- John Townsend, Seattle Songs
John Townsend is perhaps best known for his work with the folksy Burlington instrumental trio Silver Bridget. There, he provides accompaniment for musical saw and Telecaster with an acoustic guitar and a drum kit. (Simultaneously, mind you.) With his new solo LP Seattle Songs, however, Townsend might become better known as a singer-songwriter — if a reluctant one.
The circumstances behind the album are inseparable from the songs themselves. Around this time last year, Townsend received word that a dear friend was dying of brain cancer in Seattle. He uprooted his life and left as soon as he could to spend time with him, but the young man passed the day after Townsend arrived. He stayed there through the summer, to help the family transition and to celebrate his friend's life and legacy.
He also began writing songs, at first intended for precisely nobody. We're lucky that he changed his mind about that. The songs here are remarkable, located squarely in the raw space between grief and celebration. There is no great wash of catharsis, just a constellation of Townsend's beautifully observed moments.
Seattle Songs is a strong, fine collection. It is also an undeniably difficult listen. This is most especially true on "Left Too Late" and "Joe," the latter of which was recorded just days after Townsend arrived in Seattle. But to say the listener is rewarded for the journey is an understatement: There are some knockout songs here.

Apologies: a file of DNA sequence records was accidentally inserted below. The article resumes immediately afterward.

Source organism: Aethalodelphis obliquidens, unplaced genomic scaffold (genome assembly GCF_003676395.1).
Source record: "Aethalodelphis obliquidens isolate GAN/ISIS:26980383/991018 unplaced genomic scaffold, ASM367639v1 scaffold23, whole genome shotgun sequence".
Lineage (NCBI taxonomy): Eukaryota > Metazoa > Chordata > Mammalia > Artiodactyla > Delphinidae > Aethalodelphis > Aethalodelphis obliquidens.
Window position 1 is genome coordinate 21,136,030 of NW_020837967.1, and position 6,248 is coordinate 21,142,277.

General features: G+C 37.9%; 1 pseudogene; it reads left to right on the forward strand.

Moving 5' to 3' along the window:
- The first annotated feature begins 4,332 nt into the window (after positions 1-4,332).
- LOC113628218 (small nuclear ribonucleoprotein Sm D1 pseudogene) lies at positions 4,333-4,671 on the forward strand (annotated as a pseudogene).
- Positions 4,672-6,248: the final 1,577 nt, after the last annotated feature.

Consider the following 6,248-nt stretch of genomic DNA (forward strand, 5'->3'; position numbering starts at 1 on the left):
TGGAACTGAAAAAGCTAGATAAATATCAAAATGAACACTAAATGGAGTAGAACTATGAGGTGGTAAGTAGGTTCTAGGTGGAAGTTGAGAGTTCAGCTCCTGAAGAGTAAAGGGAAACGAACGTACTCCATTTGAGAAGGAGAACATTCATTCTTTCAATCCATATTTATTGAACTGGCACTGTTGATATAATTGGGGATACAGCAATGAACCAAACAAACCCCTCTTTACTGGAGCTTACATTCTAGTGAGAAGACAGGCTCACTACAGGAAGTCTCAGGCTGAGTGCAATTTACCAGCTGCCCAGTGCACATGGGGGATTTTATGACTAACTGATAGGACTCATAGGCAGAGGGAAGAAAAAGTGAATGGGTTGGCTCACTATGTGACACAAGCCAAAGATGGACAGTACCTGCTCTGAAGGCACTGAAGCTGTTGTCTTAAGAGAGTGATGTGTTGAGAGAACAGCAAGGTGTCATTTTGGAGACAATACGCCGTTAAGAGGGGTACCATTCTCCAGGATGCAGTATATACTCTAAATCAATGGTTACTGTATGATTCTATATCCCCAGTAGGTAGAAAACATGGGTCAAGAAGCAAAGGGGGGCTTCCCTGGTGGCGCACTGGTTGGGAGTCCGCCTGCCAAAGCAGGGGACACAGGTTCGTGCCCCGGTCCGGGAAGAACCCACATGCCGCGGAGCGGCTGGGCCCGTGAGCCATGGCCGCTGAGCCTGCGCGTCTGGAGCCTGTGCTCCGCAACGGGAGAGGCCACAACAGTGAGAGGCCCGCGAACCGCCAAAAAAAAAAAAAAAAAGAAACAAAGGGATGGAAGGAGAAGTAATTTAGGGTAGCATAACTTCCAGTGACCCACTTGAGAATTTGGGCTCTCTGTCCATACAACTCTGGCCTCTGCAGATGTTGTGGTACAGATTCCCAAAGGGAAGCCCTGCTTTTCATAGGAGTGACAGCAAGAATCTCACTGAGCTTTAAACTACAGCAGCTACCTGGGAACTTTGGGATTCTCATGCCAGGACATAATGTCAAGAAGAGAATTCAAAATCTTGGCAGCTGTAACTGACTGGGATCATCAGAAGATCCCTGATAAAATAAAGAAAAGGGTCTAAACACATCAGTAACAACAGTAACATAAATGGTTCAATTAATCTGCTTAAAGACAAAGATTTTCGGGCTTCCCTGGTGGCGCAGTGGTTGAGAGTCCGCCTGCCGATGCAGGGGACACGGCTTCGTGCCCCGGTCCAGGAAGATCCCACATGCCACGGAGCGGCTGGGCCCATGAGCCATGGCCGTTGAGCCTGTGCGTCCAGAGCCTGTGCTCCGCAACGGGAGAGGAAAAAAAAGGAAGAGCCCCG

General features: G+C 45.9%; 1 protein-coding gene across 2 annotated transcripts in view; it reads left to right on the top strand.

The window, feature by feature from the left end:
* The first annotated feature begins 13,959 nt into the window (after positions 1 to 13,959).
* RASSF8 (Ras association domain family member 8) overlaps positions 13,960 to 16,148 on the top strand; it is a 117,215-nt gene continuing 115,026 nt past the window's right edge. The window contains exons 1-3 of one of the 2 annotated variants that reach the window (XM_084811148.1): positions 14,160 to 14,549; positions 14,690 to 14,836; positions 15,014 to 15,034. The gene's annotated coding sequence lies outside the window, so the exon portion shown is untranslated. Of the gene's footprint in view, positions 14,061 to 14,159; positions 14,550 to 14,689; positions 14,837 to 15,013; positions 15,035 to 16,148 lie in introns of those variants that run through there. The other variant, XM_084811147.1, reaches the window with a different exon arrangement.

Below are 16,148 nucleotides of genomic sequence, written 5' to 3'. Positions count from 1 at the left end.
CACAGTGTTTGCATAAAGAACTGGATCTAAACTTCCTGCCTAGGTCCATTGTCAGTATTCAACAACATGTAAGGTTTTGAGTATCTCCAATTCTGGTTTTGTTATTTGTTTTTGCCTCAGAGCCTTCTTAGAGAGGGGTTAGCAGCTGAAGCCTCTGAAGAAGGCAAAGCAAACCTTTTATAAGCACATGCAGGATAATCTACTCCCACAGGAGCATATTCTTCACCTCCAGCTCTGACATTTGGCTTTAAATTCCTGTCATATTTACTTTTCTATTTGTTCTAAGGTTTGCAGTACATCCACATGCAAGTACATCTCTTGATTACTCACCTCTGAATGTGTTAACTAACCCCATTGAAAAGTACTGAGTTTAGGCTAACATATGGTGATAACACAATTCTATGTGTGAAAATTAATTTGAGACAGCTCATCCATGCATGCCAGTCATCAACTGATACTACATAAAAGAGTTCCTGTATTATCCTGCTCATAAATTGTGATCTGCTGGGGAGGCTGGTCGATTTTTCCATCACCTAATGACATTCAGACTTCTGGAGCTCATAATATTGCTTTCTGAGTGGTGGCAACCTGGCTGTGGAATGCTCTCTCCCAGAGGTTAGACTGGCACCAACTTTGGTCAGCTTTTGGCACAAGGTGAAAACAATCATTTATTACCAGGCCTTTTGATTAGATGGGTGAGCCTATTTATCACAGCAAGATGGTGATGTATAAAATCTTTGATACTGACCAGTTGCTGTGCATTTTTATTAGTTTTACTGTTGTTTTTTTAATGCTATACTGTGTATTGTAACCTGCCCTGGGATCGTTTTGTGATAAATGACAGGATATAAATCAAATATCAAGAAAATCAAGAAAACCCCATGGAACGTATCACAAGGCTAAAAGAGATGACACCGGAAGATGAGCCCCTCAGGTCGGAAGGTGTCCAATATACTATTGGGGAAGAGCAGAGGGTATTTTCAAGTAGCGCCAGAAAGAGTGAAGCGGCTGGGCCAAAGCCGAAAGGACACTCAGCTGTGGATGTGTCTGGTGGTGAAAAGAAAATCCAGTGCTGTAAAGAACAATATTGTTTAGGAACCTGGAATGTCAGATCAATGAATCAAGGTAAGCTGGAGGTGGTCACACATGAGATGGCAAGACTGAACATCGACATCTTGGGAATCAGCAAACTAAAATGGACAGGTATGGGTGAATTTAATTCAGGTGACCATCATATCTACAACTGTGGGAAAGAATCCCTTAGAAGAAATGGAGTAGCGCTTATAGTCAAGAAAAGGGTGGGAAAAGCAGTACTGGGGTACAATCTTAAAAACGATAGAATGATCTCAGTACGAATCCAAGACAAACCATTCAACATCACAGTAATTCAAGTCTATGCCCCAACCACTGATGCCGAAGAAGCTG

On "Me & You," Townsend kicks his voice up a few registers to fantastic effect. I had this track on repeat for an hour at one point. Album closer "Green Hills," a homesick paean to Vermont, is another rock-solid, mature composition. Nothing on the album hit me harder than "Light in Your Eyes," though. The balance of mourning and meditation is exquisite, offering hard-won clarity. Capturing such fleeting moments takes real talent.
There are also some lovely instrumental tunes, serving as a reminder that the man has fierce chops, both on the fretboard and as a composer. "Adjustment" opens up the instrumentation, bringing in piano and shaker percussion for a diverting, and welcome, interlude.
For most of the LP, though, the production is appropriately stark, generally just guitar and vocals, sometimes helped along by hand percussion. This approach only makes the songs more powerful. The entirety of Seattle Songs was recorded on an iPhone 5, but every second sounds warm and intimate rather than plastic. That's largely thanks to Ryan Power, who later finessed these audio journal entries in a proper studio.
This is the debut of a powerful new voice. Townsend's worthy tribute to his friend transcends his loss. It's a deeply personal album that can speak to anyone, a work of alchemy that cuts to the heart. Seattle Songs will stick with you.
The album is available at johntownsend.bandcamp.com.